Technology hurdles to developing the flat network may be easier to solve than human issues, the general suggests. The Army is working with defense agencies and joint organizations to develop cross-domain solutions that would allow data to flow rapidly from high-classification levels down to lower levels where operators need to use it. These lower level operators would not be able to learn the sources and collection methods for this high-classification information, but they would be able to glean the information necessary for them to conduct successful operations.

Gen. Kimmons cites, as an example, how a vital piece of intelligence might be collected at the Top Secret special-compartmented-information level, and this data might reveal the existence of a threat at a specific location on the ground. That information cannot be held hostage at the classification level, he points out, so the flat network must be able to provide the essence of that intelligence to the lower level operator. A software rule set should allow that data to cascade down to that operator, to whom it might appear as little more than a blinking red dot on a digital map.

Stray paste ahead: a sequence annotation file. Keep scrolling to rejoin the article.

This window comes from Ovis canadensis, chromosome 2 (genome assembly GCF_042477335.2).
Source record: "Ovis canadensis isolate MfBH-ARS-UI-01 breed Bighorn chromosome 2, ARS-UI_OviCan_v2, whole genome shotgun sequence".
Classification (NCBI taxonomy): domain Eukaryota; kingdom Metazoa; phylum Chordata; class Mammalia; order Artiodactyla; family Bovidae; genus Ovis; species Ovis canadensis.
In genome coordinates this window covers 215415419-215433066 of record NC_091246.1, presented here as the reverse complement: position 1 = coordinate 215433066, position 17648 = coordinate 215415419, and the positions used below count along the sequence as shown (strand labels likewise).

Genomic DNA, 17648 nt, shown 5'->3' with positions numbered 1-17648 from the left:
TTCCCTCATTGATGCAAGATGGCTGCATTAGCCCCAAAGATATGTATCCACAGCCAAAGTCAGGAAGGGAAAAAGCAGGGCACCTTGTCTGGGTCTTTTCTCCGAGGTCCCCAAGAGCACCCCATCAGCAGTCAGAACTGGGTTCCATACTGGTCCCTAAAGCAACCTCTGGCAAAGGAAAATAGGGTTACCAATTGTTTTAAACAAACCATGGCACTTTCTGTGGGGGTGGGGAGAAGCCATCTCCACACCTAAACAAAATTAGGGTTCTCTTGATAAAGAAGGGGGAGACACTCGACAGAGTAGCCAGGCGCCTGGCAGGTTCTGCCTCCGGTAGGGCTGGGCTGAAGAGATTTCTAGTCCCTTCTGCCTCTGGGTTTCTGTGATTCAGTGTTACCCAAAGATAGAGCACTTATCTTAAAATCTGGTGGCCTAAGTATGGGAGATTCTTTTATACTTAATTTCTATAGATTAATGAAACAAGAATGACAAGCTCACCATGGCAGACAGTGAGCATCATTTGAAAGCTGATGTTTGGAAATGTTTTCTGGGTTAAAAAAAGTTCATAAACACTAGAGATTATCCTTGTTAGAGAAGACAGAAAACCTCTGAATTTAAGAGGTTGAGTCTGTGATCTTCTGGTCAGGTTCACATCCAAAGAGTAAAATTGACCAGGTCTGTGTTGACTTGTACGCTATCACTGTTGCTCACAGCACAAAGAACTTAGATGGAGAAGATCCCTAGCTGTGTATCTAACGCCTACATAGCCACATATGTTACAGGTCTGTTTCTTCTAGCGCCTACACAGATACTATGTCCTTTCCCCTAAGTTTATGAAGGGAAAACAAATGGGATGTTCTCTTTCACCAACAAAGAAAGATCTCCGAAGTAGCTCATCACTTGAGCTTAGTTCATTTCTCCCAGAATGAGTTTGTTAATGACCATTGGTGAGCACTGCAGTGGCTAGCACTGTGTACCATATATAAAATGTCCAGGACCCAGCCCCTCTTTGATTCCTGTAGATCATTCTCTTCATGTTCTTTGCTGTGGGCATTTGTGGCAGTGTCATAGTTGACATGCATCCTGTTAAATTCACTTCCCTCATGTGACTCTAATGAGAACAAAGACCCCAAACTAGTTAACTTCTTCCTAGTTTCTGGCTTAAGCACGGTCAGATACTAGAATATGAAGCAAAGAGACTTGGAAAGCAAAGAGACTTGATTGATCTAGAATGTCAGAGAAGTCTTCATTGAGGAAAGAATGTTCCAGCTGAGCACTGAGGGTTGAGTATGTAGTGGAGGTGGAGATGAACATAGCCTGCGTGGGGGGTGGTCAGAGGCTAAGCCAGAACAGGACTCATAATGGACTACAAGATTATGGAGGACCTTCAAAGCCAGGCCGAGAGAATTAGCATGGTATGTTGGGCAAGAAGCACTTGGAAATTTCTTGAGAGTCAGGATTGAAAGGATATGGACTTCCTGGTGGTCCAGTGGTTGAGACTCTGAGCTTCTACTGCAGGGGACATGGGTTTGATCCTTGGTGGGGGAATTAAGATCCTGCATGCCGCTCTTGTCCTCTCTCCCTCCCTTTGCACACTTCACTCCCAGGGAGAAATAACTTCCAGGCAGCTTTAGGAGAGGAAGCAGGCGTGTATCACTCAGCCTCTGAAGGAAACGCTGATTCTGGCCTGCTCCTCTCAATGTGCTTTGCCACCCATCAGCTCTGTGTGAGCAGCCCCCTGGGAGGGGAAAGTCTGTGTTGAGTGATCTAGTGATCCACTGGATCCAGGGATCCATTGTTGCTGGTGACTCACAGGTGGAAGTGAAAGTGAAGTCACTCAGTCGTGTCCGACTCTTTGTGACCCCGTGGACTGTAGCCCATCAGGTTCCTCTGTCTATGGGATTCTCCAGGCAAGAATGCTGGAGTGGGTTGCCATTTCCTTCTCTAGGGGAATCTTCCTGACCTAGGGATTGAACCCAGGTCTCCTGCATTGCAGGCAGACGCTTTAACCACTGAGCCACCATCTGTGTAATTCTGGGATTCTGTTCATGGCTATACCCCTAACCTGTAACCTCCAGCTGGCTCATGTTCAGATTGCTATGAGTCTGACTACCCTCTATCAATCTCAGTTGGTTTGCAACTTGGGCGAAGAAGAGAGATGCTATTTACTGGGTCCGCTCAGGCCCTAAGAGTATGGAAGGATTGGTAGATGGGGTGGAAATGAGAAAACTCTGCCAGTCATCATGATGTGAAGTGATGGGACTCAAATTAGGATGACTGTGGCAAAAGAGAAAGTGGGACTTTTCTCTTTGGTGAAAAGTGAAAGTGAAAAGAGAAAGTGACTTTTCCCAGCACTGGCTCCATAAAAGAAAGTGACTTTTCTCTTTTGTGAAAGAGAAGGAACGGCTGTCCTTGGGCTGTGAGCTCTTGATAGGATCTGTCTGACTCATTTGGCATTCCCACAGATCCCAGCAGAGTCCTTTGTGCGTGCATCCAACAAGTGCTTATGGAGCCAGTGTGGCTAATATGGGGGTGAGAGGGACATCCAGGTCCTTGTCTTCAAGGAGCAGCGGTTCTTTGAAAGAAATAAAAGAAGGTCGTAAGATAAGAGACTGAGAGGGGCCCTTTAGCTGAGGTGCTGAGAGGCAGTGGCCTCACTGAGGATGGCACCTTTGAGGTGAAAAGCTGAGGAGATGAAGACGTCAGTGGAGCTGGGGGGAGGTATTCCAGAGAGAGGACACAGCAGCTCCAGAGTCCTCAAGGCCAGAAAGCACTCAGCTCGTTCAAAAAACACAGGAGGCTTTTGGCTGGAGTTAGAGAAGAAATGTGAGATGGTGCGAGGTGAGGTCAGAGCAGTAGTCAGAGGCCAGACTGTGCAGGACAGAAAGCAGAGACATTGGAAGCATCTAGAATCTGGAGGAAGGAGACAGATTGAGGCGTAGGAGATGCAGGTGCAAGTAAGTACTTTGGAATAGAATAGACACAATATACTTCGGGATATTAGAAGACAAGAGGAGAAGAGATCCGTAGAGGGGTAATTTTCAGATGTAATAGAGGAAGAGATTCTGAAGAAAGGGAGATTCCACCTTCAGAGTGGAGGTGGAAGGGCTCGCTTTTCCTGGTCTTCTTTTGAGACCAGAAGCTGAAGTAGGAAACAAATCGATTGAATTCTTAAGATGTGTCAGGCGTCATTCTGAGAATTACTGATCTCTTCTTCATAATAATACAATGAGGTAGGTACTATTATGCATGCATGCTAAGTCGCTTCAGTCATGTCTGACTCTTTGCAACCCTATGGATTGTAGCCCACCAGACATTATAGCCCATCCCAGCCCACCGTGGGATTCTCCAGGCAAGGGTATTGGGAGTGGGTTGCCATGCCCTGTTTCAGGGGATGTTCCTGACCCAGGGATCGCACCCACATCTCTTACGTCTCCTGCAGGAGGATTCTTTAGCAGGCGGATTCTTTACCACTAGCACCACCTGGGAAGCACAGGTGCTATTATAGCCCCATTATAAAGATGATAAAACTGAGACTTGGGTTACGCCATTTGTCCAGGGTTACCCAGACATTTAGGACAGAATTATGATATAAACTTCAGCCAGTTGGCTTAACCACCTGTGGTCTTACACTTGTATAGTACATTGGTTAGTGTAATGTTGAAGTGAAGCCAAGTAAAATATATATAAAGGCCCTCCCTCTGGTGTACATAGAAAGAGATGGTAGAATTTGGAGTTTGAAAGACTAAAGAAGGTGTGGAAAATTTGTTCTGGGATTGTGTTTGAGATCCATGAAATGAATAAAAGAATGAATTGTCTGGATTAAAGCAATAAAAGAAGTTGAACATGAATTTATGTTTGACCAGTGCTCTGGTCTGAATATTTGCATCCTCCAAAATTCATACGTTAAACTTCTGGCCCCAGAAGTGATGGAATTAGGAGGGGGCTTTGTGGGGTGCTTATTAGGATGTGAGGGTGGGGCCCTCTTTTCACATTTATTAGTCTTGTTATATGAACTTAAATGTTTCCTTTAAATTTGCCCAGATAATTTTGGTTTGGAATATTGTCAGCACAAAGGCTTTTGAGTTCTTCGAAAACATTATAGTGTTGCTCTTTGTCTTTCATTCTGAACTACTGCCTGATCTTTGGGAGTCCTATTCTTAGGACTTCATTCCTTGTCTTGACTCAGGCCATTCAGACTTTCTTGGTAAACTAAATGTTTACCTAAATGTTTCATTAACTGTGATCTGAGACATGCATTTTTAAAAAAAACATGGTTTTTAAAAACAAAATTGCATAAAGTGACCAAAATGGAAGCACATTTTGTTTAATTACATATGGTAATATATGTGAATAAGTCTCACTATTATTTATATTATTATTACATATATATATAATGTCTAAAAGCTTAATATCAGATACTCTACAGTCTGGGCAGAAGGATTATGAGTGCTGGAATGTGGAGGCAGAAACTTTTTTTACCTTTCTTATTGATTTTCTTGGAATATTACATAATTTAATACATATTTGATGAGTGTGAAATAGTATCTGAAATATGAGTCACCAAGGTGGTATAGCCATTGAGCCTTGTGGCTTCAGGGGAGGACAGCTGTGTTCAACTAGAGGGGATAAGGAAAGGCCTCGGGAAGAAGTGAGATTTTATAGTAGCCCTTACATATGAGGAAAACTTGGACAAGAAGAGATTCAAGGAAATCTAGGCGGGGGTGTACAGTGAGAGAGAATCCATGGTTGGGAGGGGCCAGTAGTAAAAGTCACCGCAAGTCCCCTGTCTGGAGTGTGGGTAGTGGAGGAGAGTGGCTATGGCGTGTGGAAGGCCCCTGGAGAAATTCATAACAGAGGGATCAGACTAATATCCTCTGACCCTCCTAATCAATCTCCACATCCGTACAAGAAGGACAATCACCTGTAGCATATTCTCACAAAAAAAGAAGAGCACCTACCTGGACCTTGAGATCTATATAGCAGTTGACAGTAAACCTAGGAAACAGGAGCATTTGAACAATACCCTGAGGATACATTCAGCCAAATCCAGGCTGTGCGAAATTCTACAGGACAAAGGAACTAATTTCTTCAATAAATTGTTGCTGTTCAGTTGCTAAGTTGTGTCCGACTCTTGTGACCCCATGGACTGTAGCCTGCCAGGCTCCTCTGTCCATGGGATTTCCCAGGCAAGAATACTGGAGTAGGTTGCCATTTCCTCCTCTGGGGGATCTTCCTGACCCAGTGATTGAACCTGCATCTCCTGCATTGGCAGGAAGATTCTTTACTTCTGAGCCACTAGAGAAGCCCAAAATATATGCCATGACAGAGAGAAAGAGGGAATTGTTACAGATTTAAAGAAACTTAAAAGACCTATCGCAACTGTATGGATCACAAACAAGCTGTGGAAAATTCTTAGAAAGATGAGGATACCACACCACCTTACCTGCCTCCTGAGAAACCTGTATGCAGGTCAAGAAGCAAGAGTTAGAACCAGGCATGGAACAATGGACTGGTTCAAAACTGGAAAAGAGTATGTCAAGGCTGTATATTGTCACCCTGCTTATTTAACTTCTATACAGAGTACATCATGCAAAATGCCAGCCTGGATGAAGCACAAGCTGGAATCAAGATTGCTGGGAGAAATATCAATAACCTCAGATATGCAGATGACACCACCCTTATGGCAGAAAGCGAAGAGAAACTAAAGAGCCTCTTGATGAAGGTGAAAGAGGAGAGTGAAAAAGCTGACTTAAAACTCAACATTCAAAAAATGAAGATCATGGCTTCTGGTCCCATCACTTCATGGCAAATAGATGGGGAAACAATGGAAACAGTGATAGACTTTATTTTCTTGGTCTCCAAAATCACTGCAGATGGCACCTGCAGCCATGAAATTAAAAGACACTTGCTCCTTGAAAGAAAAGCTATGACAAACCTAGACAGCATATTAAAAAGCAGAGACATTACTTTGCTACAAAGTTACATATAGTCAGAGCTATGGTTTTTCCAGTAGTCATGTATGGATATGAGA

The general compares it to the way a combat aircraft’s heads-up display may show threat information that might have been collected by highly classified, esoteric means. The pilot need not know how it was collected; the important detail is that the pilot knows its meaning and can act accordingly. The Army desperately needs this same capability at the battalion and company levels, Gen. Kimmons says, and he adds that the Army is closer to a technological solution than it is to solving the cultural aspects.